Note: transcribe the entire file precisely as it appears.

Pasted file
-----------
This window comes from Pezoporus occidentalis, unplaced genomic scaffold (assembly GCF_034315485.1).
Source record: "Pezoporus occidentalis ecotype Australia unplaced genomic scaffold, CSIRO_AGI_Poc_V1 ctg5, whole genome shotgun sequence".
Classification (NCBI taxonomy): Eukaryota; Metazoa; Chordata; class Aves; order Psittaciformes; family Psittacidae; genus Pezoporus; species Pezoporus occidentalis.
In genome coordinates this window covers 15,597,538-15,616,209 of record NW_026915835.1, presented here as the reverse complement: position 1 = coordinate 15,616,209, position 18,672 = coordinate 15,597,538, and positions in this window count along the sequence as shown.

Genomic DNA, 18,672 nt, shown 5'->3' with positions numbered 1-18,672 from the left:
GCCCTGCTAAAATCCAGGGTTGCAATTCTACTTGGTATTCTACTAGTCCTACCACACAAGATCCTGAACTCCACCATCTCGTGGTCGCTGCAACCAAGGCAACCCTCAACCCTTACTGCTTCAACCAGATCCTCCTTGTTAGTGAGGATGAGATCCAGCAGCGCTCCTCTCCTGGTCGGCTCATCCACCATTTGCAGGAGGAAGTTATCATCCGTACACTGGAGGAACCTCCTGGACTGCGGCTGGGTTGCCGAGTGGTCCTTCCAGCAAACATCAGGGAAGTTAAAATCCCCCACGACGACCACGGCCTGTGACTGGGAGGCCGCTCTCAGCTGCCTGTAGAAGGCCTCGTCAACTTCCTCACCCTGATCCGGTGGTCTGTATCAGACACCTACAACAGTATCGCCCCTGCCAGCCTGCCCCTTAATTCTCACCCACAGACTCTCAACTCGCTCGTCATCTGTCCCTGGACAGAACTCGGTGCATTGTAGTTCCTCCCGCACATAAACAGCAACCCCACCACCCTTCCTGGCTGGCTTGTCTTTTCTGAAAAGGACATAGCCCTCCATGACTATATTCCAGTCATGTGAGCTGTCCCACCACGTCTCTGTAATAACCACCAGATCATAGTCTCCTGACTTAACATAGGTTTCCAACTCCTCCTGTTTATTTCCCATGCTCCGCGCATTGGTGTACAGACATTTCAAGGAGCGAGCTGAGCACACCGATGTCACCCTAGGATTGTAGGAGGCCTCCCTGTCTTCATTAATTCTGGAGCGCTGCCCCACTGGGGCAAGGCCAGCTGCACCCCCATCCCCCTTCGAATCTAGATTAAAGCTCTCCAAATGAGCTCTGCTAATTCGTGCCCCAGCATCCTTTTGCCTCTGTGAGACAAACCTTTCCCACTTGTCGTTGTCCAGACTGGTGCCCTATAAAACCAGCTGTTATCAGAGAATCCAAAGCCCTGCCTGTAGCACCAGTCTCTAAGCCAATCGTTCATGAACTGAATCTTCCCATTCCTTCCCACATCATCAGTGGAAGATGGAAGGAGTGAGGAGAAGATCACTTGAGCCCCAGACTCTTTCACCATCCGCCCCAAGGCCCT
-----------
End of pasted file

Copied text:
This window comes from Pezoporus occidentalis, unplaced genomic scaffold (assembly GCF_034315485.1).
Source record: "Pezoporus occidentalis ecotype Australia unplaced genomic scaffold, CSIRO_AGI_Poc_V1 ctg5, whole genome shotgun sequence".
Classification (NCBI taxonomy): Eukaryota; Metazoa; Chordata; class Aves; order Psittaciformes; family Psittacidae; genus Pezoporus; species Pezoporus occidentalis.
In genome coordinates this window covers 15,597,538-15,616,209 of record NW_026915835.1, presented here as the reverse complement: position 1 = coordinate 15,616,209, position 18,672 = coordinate 15,597,538, and positions in this window count along the sequence as shown.

Genomic DNA, 18,672 nt, shown 5'->3' with positions numbered 1-18,672 from the left:
GCCCTGCTAAAATCCAGGGTTGCAATTCTACTTGGTATTCTACTAGTCCTACCACACAAGATCCTGAACTCCACCATCTCGTGGTCGCTGCAACCAAGGCAACCCTCAACCCTTACTGCTTCAACCAGATCCTCCTTGTTAGTGAGGATGAGATCCAGCAGCGCTCCTCTCCTGGTCGGCTCATCCACCATTTGCAGGAGGAAGTTATCATCCGTACACTGGAGGAACCTCCTGGACTGCGGCTGGGTTGCCGAGTGGTCCTTCCAGCAAACATCAGGGAAGTTAAAATCCCCCACGACGACCACGGCCTGTGACTGGGAGGCCGCTCTCAGCTGCCTGTAGAAGGCCTCGTCAACTTCCTCACCCTGATCCGGTGGTCTGTATCAGACACCTACAACAGTATCGCCCCTGCCAGCCTGCCCCTTAATTCTCACCCACAGACTCTCAACTCGCTCGTCATCTGTCCCTGGACAGAACTCGGTGCATTGTAGTTCCTCCCGCACATAAACAGCAACCCCACCACCCTTCCTGGCTGGCTTGTCTTTTCTGAAAAGGACATAGCCCTCCATGACTATATTCCAGTCATGTGAGCTGTCCCACCACGTCTCTGTAATAACCACCAGATCATAGTCTCCTGACTTAACATAGGTTTCCAACTCCTCCTGTTTATTTCCCATGCTCCGCGCATTGGTGTACAGACATTTCAAGGAGCGAGCTGAGCACACCGATGTCACCCTAGGATTGTAGGAGGCCTCCCTGTCTTCATTAATTCTGGAGCGCTGCCCCACTGGGGCAAGGCCAGCTGCACCCCCATCCCCCTTCGAATCTAGATTAAAGCTCTCCAAATGAGCTCTGCTAATTCGTGCCCCAGCATCCTTTTGCCTCTGTGAGACAAACCTTTCCCACTTGTCGTTGTCCAGACTGGTGCCCTATAAAACCAGCTGTTATCAGAGAATCCAAAGCCCTGCCTGTAGCACCAGTCTCTAAGCCAATCGTTCATGAACTGAATCTTCCCATTCCTTCCCACATCATCAGTGGAAGATGGAAGGAGTGAGGAGAAGATCACTTGAGCCCCAGACTCTTTCACCATCCGCCCCAAGGCCCT